Getting kids fit starts at home, but schools have to pick up where parents leave off.
AV]eabO`baOb%^[ 2]\ObSOPZO\YSb5SbW\T`SS dWaWbeee@]QY'!'Q][T]``SRSbOWZa
/:B3@0@72537a]ZObW]\ 47D347<53@23/B6>C<164O`4`][S ! A/D7<5/03:BVSASfWa5]]R " 67<23@/ZZ/[S`WQO\<WUVb[O`S # 27ABC@032BVS/\W[OZ $ A97::3B/eOYSO\R/ZWdS % 2@=E<7<5>==:Bc`\A]1]ZR & >=>3D7::Oab;O\AbO\RW\U ' /D3<532A3D3<4=:2ESZQ][Sb]bVS4O[WZg A67<32=E<2WO\R3gSa0]][:Og0]][
ENTERTAINMENT WRITERS WANTED
See a play recently and think â€œNo one else should waste their money on thisâ€?? Perhaps an exhibit that broadened your world perspective, and now you want everyone to see it? Got tips about getting rest after the holidays?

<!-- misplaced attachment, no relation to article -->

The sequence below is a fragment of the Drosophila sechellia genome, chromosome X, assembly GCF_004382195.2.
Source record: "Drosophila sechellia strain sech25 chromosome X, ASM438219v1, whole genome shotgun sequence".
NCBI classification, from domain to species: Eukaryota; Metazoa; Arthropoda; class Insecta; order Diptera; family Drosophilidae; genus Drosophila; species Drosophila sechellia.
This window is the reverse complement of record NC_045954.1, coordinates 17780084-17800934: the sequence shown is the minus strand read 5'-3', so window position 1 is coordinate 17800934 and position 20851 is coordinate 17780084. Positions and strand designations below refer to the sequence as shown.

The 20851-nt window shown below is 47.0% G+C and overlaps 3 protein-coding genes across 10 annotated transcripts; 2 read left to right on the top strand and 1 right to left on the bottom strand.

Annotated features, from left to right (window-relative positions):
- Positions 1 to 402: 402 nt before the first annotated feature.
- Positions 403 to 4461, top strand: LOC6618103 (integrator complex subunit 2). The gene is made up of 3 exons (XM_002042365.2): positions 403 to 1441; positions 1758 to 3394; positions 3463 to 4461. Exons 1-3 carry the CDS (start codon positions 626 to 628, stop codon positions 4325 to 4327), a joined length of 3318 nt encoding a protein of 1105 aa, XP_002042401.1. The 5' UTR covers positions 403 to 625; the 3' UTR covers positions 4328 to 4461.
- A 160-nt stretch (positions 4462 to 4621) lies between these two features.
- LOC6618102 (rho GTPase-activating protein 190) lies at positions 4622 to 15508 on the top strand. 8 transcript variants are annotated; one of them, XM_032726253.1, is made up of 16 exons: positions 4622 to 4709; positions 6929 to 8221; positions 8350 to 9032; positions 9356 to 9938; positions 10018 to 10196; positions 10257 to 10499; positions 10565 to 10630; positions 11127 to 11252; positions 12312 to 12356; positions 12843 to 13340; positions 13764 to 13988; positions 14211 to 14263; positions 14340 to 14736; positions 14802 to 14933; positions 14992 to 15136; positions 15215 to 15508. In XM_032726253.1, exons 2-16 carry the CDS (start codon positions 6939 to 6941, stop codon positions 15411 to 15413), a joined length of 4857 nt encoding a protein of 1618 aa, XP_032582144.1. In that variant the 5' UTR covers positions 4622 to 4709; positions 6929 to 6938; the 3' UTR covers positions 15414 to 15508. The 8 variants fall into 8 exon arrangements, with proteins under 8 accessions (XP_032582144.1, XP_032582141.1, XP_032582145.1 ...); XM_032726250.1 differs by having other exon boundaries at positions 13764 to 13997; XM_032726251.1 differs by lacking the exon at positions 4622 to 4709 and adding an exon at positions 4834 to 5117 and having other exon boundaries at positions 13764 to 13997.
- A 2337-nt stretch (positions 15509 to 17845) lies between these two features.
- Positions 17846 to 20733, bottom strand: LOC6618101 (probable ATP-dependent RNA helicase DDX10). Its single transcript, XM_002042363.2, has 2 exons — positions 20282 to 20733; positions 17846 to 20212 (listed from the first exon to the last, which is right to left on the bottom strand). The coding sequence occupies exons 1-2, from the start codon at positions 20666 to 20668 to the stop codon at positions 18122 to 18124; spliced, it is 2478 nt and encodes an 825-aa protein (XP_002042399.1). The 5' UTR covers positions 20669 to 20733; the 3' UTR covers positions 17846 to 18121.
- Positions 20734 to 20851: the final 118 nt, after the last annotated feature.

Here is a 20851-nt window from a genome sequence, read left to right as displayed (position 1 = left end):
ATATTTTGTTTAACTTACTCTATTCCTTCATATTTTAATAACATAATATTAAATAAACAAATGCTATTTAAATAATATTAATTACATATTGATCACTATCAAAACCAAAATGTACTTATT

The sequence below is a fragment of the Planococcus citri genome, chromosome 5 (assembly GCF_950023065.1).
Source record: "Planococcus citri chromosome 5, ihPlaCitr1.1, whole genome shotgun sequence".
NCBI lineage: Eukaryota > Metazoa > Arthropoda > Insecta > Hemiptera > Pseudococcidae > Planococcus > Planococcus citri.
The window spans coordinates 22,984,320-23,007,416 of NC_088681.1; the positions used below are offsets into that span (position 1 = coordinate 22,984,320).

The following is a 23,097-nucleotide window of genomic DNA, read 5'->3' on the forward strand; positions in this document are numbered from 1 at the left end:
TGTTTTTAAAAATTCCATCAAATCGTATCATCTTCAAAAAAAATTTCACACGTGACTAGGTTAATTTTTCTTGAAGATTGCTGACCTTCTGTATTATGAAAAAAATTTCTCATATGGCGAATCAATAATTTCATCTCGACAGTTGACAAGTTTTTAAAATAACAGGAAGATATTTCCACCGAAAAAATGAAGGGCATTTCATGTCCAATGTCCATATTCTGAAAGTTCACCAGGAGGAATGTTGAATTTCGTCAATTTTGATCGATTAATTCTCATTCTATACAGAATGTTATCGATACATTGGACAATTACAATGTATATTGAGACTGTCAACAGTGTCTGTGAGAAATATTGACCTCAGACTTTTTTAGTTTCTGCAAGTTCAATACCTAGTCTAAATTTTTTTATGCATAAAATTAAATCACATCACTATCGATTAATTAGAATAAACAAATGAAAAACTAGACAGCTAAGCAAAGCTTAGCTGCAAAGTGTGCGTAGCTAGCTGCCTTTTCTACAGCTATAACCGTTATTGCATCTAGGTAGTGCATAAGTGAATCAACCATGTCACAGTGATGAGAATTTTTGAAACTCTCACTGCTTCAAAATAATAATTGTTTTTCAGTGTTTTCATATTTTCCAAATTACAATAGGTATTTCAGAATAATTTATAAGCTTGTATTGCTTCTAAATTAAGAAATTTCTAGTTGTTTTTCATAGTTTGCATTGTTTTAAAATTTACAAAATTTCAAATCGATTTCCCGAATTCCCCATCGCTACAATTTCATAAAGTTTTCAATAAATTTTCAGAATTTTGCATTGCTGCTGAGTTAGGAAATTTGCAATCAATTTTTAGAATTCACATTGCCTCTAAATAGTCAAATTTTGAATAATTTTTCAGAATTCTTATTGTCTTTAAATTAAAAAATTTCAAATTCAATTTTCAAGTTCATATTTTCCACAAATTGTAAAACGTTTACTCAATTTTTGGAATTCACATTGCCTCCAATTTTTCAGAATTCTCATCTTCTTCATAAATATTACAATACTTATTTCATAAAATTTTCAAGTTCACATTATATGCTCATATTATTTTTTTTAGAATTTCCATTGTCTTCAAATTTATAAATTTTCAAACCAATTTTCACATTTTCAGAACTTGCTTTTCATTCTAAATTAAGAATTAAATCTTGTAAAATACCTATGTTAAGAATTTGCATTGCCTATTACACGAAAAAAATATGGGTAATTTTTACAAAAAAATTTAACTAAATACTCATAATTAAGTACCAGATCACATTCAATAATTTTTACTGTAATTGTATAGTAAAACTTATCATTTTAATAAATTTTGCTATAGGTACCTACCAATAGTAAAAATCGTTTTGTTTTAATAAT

You need to be writing for Diversions, the JFPâ€™s arts and entertainment section. E-mail firstname.lastname@example.org to find out more.
Editor in Chief Donna Ladd Publisher Todd Stauffer
MOST INTRIGUING E
very year, the JFP staff revisits the big newsmakers of the year to recap the “most intriguing” Jacksonians to make the news. Some are heroes; others are, let’s face it, scoundrels, but they all made us take notice in 2010.
Most Intriguing Haley Barbour